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Generation vs. Transmission/Distribution Power generation vs. transmission/distribution

The "269" standard does not define generation, transmission, and distribution, since generally the same rules apply to all of these systems. The most pronounced difference between generation versus transmission and distribution facilities in the "269" standard are the two separate sets of hazardous energy control or lockout/tagout requirements—one for generation and one for transmission and distribution. Because of these differences, OSHA's Compliance Directive for 1910.269 (CPL 02-01-038, Appendix B, Item 2) provides guidance and flexibility for deciding where generation stops and transmission/distribution begins. As discussed in this compliance directive:
  • A dividing point must be established between generation versus transmission/distribution.
  • The dividing point must be consistently applied throughout a facility.
  • Workers must be trained on the precautions they need to use on either side of the dividing point.
At most facilities, the dividing point between generation and transmission/distribution is usually the disconnect on the output side of the generator's step-up transformer (i.e., the high-side disconnect of the unit transformer).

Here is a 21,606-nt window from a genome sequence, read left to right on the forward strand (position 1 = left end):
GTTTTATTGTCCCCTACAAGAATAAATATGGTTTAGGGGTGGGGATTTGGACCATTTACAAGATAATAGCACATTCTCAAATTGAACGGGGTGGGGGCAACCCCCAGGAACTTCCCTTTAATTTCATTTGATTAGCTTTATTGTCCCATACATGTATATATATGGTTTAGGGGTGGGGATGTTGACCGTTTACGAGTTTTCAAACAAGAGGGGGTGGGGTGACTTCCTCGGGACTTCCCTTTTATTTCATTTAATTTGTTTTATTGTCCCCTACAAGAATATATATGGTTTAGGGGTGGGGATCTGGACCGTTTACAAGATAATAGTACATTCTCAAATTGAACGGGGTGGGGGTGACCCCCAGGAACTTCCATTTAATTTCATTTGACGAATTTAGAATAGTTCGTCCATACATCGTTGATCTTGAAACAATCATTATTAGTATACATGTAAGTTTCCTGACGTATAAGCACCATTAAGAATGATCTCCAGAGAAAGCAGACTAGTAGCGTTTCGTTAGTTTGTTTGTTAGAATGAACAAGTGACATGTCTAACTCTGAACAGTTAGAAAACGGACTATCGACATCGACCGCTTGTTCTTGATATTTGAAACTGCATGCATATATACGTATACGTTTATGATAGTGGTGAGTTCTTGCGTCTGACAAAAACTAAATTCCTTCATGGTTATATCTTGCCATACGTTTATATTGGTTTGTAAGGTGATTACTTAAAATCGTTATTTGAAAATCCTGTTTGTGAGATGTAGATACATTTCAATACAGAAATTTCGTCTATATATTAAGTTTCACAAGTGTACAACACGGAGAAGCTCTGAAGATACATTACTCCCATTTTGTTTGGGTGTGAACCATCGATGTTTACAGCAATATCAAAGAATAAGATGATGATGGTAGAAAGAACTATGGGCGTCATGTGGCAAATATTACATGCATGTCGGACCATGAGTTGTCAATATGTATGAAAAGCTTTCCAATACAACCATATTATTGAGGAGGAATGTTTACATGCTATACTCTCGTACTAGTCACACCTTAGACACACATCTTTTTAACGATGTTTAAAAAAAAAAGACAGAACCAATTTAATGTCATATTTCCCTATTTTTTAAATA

Generation
The general requirements of the "269" standard apply to generation. 1910.269(v) includes specific additional requirements for generating facilities, some of which apply to specific operations and equipment used to generate the electricity. Some of the main generation requirements in 1910.269(v) include:
  • Interlocks and other safety devices must be maintained in a safe, operable condition (29 CFR 1910.269(v)(1)(i)).
  • Generator or exciter brushes may not be changed while the generator is running if a ground condition exists (29 CFR 1910.269(v)(2)).
  • Access to areas containing exposed electrical equipment must be enclosed, posted with warning signs, and locked (if not continuously attended) to prevent access by 269-unqualified employees (29 CFR 1910.269(v)(4)(ii), (iii), and (iv)).
  • Sufficient access and working space must be maintained around all electrical equipment (29 CFR 1910.269(v)(3)).
  • Uninsulated live parts operating at more than 150 volts to ground that are not located so as to provide safe clearance from accidental contact must be guarded (29 CFR 1910.269(v)(5)(i)).
Transmission vs. Distribution
Substations

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